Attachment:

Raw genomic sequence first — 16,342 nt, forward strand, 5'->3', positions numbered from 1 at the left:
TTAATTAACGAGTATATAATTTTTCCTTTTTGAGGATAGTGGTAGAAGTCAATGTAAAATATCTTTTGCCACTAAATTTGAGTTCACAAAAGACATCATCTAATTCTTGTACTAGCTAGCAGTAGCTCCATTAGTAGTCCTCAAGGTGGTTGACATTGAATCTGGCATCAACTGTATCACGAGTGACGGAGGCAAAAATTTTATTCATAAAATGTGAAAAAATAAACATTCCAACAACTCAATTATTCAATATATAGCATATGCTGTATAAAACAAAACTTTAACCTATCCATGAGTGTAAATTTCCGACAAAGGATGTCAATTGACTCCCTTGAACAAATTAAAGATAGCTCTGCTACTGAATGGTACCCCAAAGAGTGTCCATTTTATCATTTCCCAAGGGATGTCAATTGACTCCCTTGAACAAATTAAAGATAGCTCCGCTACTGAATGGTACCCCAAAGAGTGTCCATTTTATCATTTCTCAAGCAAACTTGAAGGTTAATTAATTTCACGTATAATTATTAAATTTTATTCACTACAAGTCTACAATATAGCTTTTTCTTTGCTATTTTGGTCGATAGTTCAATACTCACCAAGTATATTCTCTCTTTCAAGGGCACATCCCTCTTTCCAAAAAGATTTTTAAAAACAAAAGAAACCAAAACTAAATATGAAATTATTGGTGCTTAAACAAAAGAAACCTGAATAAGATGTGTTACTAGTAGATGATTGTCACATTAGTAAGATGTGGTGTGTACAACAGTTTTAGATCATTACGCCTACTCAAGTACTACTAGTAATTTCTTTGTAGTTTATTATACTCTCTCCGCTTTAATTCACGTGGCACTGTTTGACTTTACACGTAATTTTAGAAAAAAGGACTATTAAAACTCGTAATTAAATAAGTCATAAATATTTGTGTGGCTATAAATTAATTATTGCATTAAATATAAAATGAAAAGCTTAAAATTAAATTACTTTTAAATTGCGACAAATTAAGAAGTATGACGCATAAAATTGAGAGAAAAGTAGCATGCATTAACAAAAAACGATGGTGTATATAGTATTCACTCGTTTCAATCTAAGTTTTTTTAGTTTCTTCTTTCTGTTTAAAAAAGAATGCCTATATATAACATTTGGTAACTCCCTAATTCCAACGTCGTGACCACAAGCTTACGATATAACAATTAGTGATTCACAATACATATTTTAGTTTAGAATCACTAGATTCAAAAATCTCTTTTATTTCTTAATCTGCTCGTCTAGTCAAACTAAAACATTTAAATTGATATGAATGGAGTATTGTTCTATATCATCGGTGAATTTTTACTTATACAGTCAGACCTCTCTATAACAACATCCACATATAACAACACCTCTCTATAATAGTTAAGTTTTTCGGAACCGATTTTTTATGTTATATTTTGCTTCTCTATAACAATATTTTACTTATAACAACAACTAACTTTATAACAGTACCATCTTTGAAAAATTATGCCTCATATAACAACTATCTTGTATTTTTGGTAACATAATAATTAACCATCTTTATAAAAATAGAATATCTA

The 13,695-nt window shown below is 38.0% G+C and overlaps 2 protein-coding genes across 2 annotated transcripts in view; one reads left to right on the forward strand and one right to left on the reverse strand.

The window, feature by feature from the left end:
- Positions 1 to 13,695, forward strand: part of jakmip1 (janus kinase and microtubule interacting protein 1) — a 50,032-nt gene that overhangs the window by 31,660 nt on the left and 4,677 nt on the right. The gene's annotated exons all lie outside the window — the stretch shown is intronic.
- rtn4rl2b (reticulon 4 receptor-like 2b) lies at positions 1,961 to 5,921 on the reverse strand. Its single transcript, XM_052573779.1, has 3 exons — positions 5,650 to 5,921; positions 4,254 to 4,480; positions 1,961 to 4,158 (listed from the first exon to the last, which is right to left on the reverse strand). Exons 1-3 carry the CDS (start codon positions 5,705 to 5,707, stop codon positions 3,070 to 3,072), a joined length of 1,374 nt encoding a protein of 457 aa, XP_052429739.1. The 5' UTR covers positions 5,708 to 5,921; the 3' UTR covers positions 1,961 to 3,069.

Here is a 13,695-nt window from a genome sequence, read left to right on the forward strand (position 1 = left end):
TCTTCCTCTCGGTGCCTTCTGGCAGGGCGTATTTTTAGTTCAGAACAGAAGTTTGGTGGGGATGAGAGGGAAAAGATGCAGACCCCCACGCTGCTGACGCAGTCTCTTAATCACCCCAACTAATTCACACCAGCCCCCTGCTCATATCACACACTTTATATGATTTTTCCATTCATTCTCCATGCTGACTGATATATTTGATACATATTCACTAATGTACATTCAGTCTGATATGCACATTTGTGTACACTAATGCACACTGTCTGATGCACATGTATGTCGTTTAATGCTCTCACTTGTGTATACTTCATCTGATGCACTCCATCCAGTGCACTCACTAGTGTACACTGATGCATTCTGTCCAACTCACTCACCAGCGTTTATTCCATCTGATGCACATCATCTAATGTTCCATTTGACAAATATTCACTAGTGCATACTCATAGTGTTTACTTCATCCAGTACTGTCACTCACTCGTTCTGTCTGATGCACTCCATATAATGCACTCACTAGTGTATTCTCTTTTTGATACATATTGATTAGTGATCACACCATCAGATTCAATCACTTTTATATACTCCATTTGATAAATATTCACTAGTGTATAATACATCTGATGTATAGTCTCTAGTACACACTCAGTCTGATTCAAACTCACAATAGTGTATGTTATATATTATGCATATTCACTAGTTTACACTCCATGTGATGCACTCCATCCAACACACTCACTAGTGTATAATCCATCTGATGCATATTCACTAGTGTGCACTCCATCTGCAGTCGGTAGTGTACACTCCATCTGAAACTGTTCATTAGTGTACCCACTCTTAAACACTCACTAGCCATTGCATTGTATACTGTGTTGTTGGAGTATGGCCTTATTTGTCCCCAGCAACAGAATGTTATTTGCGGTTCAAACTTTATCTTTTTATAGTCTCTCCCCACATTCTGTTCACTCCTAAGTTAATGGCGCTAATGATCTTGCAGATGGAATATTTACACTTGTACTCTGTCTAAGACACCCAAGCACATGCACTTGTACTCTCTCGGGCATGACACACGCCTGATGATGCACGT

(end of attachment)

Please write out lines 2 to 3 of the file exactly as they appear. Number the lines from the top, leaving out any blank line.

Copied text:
TTAATTAACGAGTATATAATTTTTCCTTTTTGAGGATAGTGGTAGAAGTCAATGTAAAATATCTTTTGCCACTAAATTTGAGTTCACAAAAGACATCATCTAATTCTTGTACTAGCTAGCAGTAGCTCCATTAGTAGTCCTCAAGGTGGTTGACATTGAATCTGGCATCAACTGTATCACGAGTGACGGAGGCAAAAATTTTATTCATAAAATGTGAAAAAATAAACATTCCAACAACTCAATTATTCAATATATAGCATATGCTGTATAAAACAAAACTTTAACCTATCCATGAGTGTAAATTTCCGACAAAGGATGTCAATTGACTCCCTTGAACAAATTAAAGATAGCTCTGCTACTGAATGGTACCCCAAAGAGTGTCCATTTTATCATTTCCCAAGGGATGTCAATTGACTCCCTTGAACAAATTAAAGATAGCTCCGCTACTGAATGGTACCCCAAAGAGTGTCCATTTTATCATTTCTCAAGCAAACTTGAAGGTTAATTAATTTCACGTATAATTATTAAATTTTATTCACTACAAGTCTACAATATAGCTTTTTCTTTGCTATTTTGGTCGATAGTTCAATACTCACCAAGTATATTCTCTCTTTCAAGGGCACATCCCTCTTTCCAAAAAGATTTTTAAAAACAAAAGAAACCAAAACTAAATATGAAATTATTGGTGCTTAAACAAAAGAAACCTGAATAAGATGTGTTACTAGTAGATGATTGTCACATTAGTAAGATGTGGTGTGTACAACAGTTTTAGATCATTACGCCTACTCAAGTACTACTAGTAATTTCTTTGTAGTTTATTATACTCTCTCCGCTTTAATTCACGTGGCACTGTTTGACTTTACACGTAATTTTAGAAAAAAGGACTATTAAAACTCGTAATTAAATAAGTCATAAATATTTGTGTGGCTATAAATTAATTATTGCATTAAATATAAAATGAAAAGCTTAAAATTAAATTACTTTTAAATTGCGACAAATTAAGAAGTATGACGCATAAAATTGAGAGAAAAGTAGCATGCATTAACAAAAAACGATGGTGTATATAGTATTCACTCGTTTCAATCTAAGTTTTTTTAGTTTCTTCTTTCTGTTTAAAAAAGAATGCCTATATATAACATTTGGTAACTCCCTAATTCCAACGTCGTGACCACAAGCTTACGATATAACAATTAGTGATTCACAATACATATTTTAGTTTAGAATCACTAGATTCAAAAATCTCTTTTATTTCTTAATCTGCTCGTCTAGTCAAACTAAAACATTTAAATTGATATGAATGGAGTATTGTTCTATATCATCGGTGAATTTTTACTTATACAGTCAGACCTCTCTATAACAACATCCACATATAACAACACCTCTCTATAATAGTTAAGTTTTTCGGAACCGATTTTTTATGTTATATTTTGCTTCTCTATAACAATATTTTACTTATAACAACAACTAACTTTATAACAGTACCATCTTTGAAAAATTATGCCTCATATAACAACTATCTTGTATTTTTGGTAACATAATAATTAACCATCTTTATAAAAATAGAATATCTA

The 13,695-nt window shown below is 38.0% G+C and overlaps 2 protein-coding genes across 2 annotated transcripts in view; one reads left to right on the forward strand and one right to left on the reverse strand.